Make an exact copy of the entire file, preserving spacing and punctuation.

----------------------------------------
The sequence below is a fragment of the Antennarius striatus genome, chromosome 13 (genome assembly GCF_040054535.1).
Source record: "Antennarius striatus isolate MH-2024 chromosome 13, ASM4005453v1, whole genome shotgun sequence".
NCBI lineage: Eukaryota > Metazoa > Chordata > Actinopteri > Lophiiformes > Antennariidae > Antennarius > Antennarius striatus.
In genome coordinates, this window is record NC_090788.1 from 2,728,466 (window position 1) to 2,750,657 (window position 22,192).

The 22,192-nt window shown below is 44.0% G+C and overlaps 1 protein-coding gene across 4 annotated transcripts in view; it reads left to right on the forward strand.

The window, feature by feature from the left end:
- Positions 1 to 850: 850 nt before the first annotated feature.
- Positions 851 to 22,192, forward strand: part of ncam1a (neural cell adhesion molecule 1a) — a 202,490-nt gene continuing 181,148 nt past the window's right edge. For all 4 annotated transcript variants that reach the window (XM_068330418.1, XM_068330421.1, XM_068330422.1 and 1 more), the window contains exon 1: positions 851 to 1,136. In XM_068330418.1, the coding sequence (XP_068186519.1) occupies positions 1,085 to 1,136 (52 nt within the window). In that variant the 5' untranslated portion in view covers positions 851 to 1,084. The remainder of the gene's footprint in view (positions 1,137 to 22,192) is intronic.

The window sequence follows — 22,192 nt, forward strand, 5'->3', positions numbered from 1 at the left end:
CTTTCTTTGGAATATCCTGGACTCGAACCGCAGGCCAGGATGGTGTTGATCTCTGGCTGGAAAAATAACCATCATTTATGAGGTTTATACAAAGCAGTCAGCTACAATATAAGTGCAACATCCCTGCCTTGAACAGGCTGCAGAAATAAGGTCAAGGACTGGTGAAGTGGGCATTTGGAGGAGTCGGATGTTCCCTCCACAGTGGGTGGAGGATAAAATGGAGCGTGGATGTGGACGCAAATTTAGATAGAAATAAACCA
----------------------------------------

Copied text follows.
The sequence below is a fragment of the Antennarius striatus genome, chromosome 13 (genome assembly GCF_040054535.1).
Source record: "Antennarius striatus isolate MH-2024 chromosome 13, ASM4005453v1, whole genome shotgun sequence".
NCBI lineage: Eukaryota > Metazoa > Chordata > Actinopteri > Lophiiformes > Antennariidae > Antennarius > Antennarius striatus.
In genome coordinates, this window is record NC_090788.1 from 2,728,466 (window position 1) to 2,750,657 (window position 22,192).

The 22,192-nt window shown below is 44.0% G+C and overlaps 1 protein-coding gene across 4 annotated transcripts in view; it reads left to right on the forward strand.

The window, feature by feature from the left end:
- Positions 1 to 850: 850 nt before the first annotated feature.
- Positions 851 to 22,192, forward strand: part of ncam1a (neural cell adhesion molecule 1a) — a 202,490-nt gene continuing 181,148 nt past the window's right edge. For all 4 annotated transcript variants that reach the window (XM_068330418.1, XM_068330421.1, XM_068330422.1 and 1 more), the window contains exon 1: positions 851 to 1,136. In XM_068330418.1, the coding sequence (XP_068186519.1) occupies positions 1,085 to 1,136 (52 nt within the window). In that variant the 5' untranslated portion in view covers positions 851 to 1,084. The remainder of the gene's footprint in view (positions 1,137 to 22,192) is intronic.

The window sequence follows — 22,192 nt, forward strand, 5'->3', positions numbered from 1 at the left end:
CTTTCTTTGGAATATCCTGGACTCGAACCGCAGGCCAGGATGGTGTTGATCTCTGGCTGGAAAAATAACCATCATTTATGAGGTTTATACAAAGCAGTCAGCTACAATATAAGTGCAACATCCCTGCCTTGAACAGGCTGCAGAAATAAGGTCAAGGACTGGTGAAGTGGGCATTTGGAGGAGTCGGATGTTCCCTCCACAGTGGGTGGAGGATAAAATGGAGCGTGGATGTGGACGCAAATTTAGATAGAAATAAACCA